Kentucky Power is likely years away from hitting the 1 percent cap, but the very existence of the cap is an issue as it limits the growth of solar companies, Partymiller said.
He said he would like to see lawmakers and the governor raise or remove the cap, but he also knows that a long battle is ahead to make it happen.
I’ve read many government regulators’ decisions about net metering, and the Kentucky ruling stands out for the methodical way in which it dismantles some common arguments against solar roofs, such as how non-solar customers heavily subsidize customers with solar. I wouldn’t be surprised if the Kentucky Commission’s findings were cited in other states to argue for the benefits of rooftop solar, which I wasn’t expecting, but there it is.
More stories about the energy transition that should be noted this week:
Biden takes the all-electric F-150 for a spin: Ford hosted an event Wednesday night to reveal the looks and specifications of the all-electric F-150 Lightning, a highly anticipated electric version of the country’s best-selling vehicle. But before the official unveiling, President Joe Biden took a test drive outside the Michigan plant where the truck is built on Tuesday, Motor Trend reports. The television took pictures of Biden on the test track, and later the president said the vehicle went from zero to 60 mph in about “4.3” seconds. That was funny for the assembled automotive media because Ford was closely monitoring the technical details only to let Biden spill some of them. The biggest question about the F-150 Lightning is how many of Ford’s existing truck buyers want it, and we won’t get an answer to that until next year when it hits dealerships.
IEA calls for the end of the new oil and gas financing: The International Energy Agency released a report on how the world can achieve net zero emissions by 2050, including a recommendation that investors stop funding new oil and gas projects. The world would have to get almost 90 percent of its electricity generation from renewable sources by 2050, with most of it coming from nuclear power, as Nina Chestney reports for Reuters. “This is an incredibly exciting study that shows a direction of hope,” said Francesco Starace, managing director of Enel in Rome, the world’s largest private renewable energy company. The IEA reports carry weight for countries in their policy planning, but it is difficult to imagine that many countries will be able to move away from fossil fuels so quickly.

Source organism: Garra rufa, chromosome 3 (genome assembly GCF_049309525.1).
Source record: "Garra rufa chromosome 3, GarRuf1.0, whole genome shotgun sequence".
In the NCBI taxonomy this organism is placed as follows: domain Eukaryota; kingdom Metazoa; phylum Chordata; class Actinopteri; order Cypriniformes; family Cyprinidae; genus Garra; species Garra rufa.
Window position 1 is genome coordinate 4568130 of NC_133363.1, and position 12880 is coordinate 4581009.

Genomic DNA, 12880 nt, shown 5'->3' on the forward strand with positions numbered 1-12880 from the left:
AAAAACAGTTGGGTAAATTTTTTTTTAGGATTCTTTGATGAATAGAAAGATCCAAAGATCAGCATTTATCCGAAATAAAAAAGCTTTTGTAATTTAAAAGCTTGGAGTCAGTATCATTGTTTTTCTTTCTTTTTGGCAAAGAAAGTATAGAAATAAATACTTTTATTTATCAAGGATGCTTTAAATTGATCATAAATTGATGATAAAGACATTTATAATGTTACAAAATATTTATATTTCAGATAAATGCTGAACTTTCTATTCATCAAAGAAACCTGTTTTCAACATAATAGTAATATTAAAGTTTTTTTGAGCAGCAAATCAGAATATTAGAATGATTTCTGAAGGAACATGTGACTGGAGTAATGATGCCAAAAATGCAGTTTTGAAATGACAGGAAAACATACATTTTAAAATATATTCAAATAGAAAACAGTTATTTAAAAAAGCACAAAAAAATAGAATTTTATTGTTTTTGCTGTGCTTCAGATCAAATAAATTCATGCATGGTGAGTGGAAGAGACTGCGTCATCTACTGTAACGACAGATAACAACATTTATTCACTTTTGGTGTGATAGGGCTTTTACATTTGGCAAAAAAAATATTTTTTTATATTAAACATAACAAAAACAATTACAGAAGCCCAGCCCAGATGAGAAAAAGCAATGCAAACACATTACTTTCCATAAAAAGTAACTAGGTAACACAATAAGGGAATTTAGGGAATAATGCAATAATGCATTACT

California asks what happens after its last nuclear power plant closes: As the owner of the Diablo Canyon nuclear power plant in California prepares for the plant to be shut down, environmentalists have concerns that California has no plan to replace electricity with electricity from clean sources. “But if Diablo Canyon is the devil the Californians know, the devil they don’t know is what happens when it closes,” writes Sammy Roth for the Los Angeles Times. Lots of people are happy to have the facility running, but there are also strong efforts being made to subsidize the facility so that it can continue to produce carbon-free electricity.
Inside Clean Energy is ICN’s weekly bulletin with news and analysis on the energy transition. Send tips and questions on messages to [email protected]
Clean Energy Reporter, Midwest, National Environmental Reporting Network
Dan Gearino covers the American Midwest and is part of ICN’s National Environment Reporting Network. His coverage is on the business side of the clean energy transition and he is a contributor to ICN’s Inside Clean Energy newsletter. He joined ICN in 2018 after nine years at The Columbus Dispatch, where he worked in energy. Before that, he reported on politics and economics in Iowa and New Hampshire. He grew up in Warren County, Iowa, south of Des Moines and lives in Columbus, Ohio.